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The Capesize timecharter average (5TC) lost more than 50% of its value since the middle of last week. The spot rates in both basins continued their descent throughout the week after the lunar New Year holidays. The 5TC closed the week at US$4,433, which reached its lowest level in five months and lower by over US$1,200 compared with the same period last year. Both the Brazil to Qingdao run and the west Australia to Qingdao run diminished in contrast to the end of January 2022, settling at US$16.883 and US$6.30 respectively on Friday. Despite oversupplied tonnage across the board, some observations suggested owners had started to resist with anticipation that perhaps the market was finding a floor.

Despite something of a midweek push from first-half February grain demand ex NCSA, it returned an uninspiring week. Quelled by various holidays in Asia, market values eroded further with minimal support seen throughout. However, the week ends on a slightly optimistic note. Transatlantic activity was slow all week and despite some talk that a floor may have been found, committed and ballaster tonnage continued to underpin rates. The standout rate on fronthaul trips was an 82,000-dwt delivery Continent via NC South America redelivery Singapore-Japan at US$18,250. Asia made for a tediously slow first half of the week, but activity appears to have picked up slightly in the past couple of days and there is talk here of a floor being found. It was a flat week in the FFA market, but it did appear to have lent some support to period appetite. Deals reported included an 81,000-dwt achieving US$14,500 levels for one year.

A rather stagnant week with the Atlantic generally lacking fresh enquiry. Due to the Lunar New Year holidays in Asia, rates struggled to gain much uplift. Pressure remained from key areas in the Atlantic as prompt tonnage remained relatively abundant. In contrast, positive sentiment returned to Southeast Asia with better levels of enquiry. However, this was tempered by a lack of fresh enquiry further north. This lead to tonnage open there to secure employment further south. In the Atlantic, a 56,000-dwt fixed delivery Aratu for a trip to Algeria at US$10,000. Elsewhere, a 63,000-dwt fixed delivery US Gulf trip to the Far East at US$16,500. From Asia, a 61,000-dwt open Singapore fixed a trip via Indonesia redelivery China at US$9,100. A little more activity surfaced from the Indian Ocean and a 61,000-dwt fixed delivery Port Elizabeth to the Far East at US$14,000 plus US$150,000 ballast bonus. With the return to work for many it will be interesting to see the direction of travel in the upcoming week.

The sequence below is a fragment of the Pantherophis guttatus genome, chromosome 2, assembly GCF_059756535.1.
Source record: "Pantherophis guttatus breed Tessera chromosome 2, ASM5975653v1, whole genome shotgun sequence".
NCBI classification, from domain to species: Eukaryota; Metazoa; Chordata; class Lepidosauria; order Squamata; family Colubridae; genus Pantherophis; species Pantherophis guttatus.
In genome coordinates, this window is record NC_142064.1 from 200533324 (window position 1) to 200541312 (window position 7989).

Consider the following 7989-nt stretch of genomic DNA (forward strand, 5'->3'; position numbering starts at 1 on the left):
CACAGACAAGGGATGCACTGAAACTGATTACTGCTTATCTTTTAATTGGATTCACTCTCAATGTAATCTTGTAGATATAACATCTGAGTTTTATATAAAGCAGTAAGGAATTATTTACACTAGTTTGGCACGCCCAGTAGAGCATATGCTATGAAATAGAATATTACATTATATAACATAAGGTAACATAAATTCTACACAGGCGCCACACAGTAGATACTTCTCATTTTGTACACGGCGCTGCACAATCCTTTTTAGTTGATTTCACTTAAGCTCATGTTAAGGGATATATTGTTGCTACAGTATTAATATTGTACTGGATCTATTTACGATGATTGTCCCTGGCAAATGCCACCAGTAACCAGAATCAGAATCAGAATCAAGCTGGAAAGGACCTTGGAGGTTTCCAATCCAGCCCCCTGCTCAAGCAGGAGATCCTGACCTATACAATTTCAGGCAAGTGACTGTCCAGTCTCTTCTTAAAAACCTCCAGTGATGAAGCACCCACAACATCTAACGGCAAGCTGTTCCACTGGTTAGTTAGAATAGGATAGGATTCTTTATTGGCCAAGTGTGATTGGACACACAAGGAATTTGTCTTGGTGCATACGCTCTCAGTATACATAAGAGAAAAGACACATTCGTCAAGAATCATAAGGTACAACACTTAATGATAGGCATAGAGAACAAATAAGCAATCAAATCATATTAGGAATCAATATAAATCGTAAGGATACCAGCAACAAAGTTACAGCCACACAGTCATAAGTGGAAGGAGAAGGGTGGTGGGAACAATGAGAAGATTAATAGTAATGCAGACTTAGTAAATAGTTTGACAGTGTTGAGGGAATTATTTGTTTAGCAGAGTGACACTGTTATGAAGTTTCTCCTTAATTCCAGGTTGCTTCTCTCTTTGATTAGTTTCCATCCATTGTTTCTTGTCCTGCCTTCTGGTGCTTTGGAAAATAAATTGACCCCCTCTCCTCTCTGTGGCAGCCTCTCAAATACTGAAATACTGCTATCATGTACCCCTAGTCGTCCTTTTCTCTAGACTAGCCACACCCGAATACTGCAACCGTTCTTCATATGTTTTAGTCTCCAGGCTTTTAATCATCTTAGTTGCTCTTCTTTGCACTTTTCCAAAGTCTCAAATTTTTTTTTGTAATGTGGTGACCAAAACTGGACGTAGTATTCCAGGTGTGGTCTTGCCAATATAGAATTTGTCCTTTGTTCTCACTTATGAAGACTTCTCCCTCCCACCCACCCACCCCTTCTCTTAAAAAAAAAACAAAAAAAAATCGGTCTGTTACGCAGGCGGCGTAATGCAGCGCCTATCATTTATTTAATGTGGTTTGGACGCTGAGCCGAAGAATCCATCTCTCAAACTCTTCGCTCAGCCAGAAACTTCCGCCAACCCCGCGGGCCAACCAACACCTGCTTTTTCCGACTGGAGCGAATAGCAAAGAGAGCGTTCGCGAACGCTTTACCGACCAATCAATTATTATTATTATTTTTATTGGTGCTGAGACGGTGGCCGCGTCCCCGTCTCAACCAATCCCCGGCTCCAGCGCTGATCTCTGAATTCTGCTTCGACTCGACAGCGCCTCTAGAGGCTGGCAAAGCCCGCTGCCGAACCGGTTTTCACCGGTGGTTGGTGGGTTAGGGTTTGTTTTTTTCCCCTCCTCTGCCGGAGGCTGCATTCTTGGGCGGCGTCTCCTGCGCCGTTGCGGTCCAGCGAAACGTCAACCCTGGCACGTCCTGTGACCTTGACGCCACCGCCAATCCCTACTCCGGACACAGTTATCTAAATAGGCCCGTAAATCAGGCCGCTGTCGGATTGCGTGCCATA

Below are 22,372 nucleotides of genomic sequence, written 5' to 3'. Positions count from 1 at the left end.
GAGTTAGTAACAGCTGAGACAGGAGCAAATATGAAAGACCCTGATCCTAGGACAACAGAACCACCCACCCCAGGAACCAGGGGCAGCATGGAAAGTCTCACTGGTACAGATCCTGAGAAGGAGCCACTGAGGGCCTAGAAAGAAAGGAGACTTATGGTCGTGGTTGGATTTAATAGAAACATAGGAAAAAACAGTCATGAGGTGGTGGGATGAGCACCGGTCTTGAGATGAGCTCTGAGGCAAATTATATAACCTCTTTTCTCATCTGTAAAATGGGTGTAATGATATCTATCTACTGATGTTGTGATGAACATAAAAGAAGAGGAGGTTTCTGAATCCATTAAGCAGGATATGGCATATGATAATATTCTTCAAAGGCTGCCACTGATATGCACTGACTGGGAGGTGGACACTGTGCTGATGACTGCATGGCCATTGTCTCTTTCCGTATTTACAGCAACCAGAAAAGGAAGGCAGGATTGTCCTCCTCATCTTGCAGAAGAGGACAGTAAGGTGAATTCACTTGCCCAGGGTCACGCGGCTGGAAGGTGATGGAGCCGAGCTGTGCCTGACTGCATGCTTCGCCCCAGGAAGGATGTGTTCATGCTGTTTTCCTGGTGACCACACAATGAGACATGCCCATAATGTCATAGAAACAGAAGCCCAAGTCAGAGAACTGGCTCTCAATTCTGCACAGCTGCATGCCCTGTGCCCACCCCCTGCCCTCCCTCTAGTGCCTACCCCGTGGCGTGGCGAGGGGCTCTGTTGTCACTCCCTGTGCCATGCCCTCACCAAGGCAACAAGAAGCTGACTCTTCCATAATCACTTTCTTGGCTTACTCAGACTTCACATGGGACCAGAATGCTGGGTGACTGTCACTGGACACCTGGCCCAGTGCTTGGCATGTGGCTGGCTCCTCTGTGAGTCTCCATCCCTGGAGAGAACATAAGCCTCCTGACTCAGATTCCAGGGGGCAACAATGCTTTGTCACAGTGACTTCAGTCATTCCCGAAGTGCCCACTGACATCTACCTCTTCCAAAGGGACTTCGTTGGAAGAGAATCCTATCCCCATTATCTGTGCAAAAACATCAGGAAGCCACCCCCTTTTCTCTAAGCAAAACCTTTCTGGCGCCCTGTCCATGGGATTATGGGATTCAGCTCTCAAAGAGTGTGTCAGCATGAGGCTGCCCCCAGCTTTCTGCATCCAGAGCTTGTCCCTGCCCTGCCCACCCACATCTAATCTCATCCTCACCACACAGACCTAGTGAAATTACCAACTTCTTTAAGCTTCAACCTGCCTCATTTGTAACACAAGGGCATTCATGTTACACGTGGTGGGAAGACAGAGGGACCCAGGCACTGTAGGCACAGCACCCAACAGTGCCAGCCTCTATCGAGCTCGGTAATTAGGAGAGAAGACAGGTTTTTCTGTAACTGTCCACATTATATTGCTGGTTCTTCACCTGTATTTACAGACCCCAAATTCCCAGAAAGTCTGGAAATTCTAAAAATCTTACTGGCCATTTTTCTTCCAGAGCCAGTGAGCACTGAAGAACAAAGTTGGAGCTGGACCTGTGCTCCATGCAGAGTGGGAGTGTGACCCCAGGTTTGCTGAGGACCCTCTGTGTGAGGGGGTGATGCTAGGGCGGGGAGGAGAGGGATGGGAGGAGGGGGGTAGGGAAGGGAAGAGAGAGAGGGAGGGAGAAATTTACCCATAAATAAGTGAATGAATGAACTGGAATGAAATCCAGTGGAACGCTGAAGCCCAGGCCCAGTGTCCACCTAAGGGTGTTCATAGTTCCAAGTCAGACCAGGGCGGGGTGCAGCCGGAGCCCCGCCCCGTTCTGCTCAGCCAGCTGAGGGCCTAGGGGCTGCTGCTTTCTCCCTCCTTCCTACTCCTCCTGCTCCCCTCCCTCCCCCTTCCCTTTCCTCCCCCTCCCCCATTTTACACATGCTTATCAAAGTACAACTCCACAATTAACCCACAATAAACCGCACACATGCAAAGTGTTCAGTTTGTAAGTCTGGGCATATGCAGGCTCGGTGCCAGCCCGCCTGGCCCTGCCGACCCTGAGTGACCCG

With many celebrating Lunar New Year, activity was limited in Asia. However, some regions of the Atlantic were showing signs of resistance to further reductions. A 34,000-dwt was rumoured to have been fixed for a trip from Necochea to Atlantic Columbia at US$10,250. Meanwhile, a 34,000-dwt fixed from Klaipeda to Morocco with an intended cargo of grains at US$7,250. A 40,000-dwt was rumoured to have been placed on subjects for a trip from Santos to West Coast South America in the mid teens, but further details had yet to emerge. In Asia, a 35,000-dwt was rumoured to have been placed on subjects for a trip Chiba via South Australia to East Coast India at US$6,000 whilst a 38,000-dwt fixed from Singapore via Australia to Singapore – Japan Range in the low US$6,000s. A 38,000-dwt fixed from CJK to South East Asia with an intended cargo of steels in the low US$5,000s

All vessel sizes have been continually pushed down this week in the Middle East Gulf despite activity levels looking better. TC1 has come down 16.25 points to WS110.63 with a vessel widely reported on subs at WS110 at the time of writing. Likewise, a trip west on TC20 has haemorrhaged US$320,000 down to US$3,190,000. The LR1s have not felt the pressure as much at their larger counterparts. TC5, despite losing 6.43 points this week, has stayed above the WS130 mark. A voyage west on TC8 has remained in the US$2,800,000 range. The MRs in the region, which were doing well to be resolute, finally succumbed this week and TC17 had a 54.29 point chunk taken out of it to take the index down to WS195.

West of Suez, LR2s have remained soft this week. TC15 lost US$200,000 and is currently pegged at US$2,783,333 taking the TCE for this run into negative. TC16 has clung on in the mid WS130s all week.

MRs on the UK-Continent have been continually tested down this week and vessel supply has heavily outweighed demand – including vessels ballasting away from the USA. TC2 dropped 49.16 points to WS150.56 and TC19 similarly shed 57.86 points to WS160.71.